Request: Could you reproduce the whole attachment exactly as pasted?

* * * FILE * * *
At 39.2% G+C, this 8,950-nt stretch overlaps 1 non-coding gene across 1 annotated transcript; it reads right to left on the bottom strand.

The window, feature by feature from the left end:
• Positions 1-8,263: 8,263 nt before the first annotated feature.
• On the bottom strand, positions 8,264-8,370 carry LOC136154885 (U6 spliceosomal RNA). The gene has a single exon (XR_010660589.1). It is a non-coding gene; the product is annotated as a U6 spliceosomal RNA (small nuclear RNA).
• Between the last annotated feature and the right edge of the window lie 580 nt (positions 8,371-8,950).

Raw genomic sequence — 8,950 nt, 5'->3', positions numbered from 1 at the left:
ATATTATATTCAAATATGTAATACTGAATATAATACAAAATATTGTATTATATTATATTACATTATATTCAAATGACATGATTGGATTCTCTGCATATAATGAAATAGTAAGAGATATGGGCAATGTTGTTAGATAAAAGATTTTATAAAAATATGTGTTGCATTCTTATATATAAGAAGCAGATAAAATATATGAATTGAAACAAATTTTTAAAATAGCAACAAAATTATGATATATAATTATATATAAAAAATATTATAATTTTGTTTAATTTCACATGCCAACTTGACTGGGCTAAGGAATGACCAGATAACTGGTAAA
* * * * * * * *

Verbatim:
At 39.2% G+C, this 8,950-nt stretch overlaps 1 non-coding gene across 1 annotated transcript; it reads right to left on the bottom strand.

The window, feature by feature from the left end:
• Positions 1-8,263: 8,263 nt before the first annotated feature.
• On the bottom strand, positions 8,264-8,370 carry LOC136154885 (U6 spliceosomal RNA). The gene has a single exon (XR_010660589.1). It is a non-coding gene; the product is annotated as a U6 spliceosomal RNA (small nuclear RNA).
• Between the last annotated feature and the right edge of the window lie 580 nt (positions 8,371-8,950).

Raw genomic sequence — 8,950 nt, 5'->3', positions numbered from 1 at the left:
ATATTATATTCAAATATGTAATACTGAATATAATACAAAATATTGTATTATATTATATTACATTATATTCAAATGACATGATTGGATTCTCTGCATATAATGAAATAGTAAGAGATATGGGCAATGTTGTTAGATAAAAGATTTTATAAAAATATGTGTTGCATTCTTATATATAAGAAGCAGATAAAATATATGAATTGAAACAAATTTTTAAAATAGCAACAAAATTATGATATATAATTATATATAAAAAATATTATAATTTTGTTTAATTTCACATGCCAACTTGACTGGGCTAAGGAATGACCAGATAACTGGTAAA